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New Videos Highlight Impact of Puerto Rico’s Food Aid Cut

May 21, 2019 at 3:45 PM

The Senate is expected to vote this week on a disaster relief bill restoring food aid to Puerto Rico, among other crucial assistance for the Commonwealth during its ongoing recovery as well as other U.S. territories and states affected by natural disasters. Our new video series presents personal stories showing why the food aid is essential to more than a million Puerto Rican residents.

The Commonwealth’s Nutrition Assistance Program (NAP) provides benefits to enable 1.35 million Puerto Ricans, including over 300,000 children, to buy food. Unlike SNAP (food stamps), a federal entitlement program under which anyone eligible for benefits under its formula can receive them, NAP is a block grant with fixed, limited annual funding. That means NAP serves fewer people than it would under SNAP’s rules and its benefits are lower. Also, NAP can’t automatically expand when need increases (as SNAP does), such as after a natural disaster.

Following the devastation of Hurricanes Irma and María in late 2017, federal policymakers provided funding to extend NAP to more people and raise benefits. But the added funding dried up earlier this year, drastically cutting NAP benefits.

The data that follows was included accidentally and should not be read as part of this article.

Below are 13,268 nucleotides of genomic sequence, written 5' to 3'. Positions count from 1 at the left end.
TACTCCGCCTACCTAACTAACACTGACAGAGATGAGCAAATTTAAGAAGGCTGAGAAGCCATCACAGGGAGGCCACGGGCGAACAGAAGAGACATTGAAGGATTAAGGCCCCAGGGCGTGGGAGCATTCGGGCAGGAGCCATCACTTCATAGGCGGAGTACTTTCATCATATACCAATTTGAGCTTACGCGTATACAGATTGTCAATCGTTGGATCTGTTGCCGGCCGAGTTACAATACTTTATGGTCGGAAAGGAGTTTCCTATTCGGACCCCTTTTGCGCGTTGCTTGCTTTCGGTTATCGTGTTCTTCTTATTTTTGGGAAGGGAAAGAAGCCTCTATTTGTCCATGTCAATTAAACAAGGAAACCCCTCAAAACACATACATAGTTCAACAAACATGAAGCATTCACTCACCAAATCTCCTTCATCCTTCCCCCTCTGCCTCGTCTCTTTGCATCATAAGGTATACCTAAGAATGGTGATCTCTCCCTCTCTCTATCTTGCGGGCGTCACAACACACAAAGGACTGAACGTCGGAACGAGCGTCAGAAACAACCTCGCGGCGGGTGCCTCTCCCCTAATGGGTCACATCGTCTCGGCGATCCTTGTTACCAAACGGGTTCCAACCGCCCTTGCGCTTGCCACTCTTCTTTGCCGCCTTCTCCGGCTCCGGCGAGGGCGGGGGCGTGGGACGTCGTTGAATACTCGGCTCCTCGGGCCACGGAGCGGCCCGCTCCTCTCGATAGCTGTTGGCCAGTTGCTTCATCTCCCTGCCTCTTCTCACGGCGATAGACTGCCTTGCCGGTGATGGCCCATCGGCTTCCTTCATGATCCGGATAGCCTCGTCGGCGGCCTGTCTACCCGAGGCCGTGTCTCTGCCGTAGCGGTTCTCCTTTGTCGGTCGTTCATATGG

In these videos, which we and the Youth Development Institute of Puerto Rico (Instituto del Desarrollo de la Juventud, or IDJ) jointly developed, Puerto Ricans explain the importance of the NAP increase and the impact of the benefit cut:

  • Suzette de Jesús, a working mother, says the increase enabled her to buy groceries for the whole month but she now has trouble affording food plus other necessities, such as rent.
  • Salvador Gómez, a college student living with his mother and sister, says the increase enabled them to afford more food than a “canned sausage or a soda cracker.”
  • Keishla Santiago Santana, a working single mother, says the increase helped her feed her children healthy food, especially when she lost her job after Hurricane María. She has only found a part-time job and worries that her benefits won’t stretch through the month.
  • Vidnalys Villegas, who lost her house during Hurricane María and is training to be a community health worker, says NAP benefits are particularly important because she and her husband lost their jobs and haven’t been able to find work. NAP’s current benefits are “not enough for what we really need,” she says.

These powerful stories show the urgent need for federal policymakers to restore food aid to Puerto Rico. Over the long run, restructuring NAP to operate like SNAP would enable it to help all Commonwealth families that need it.

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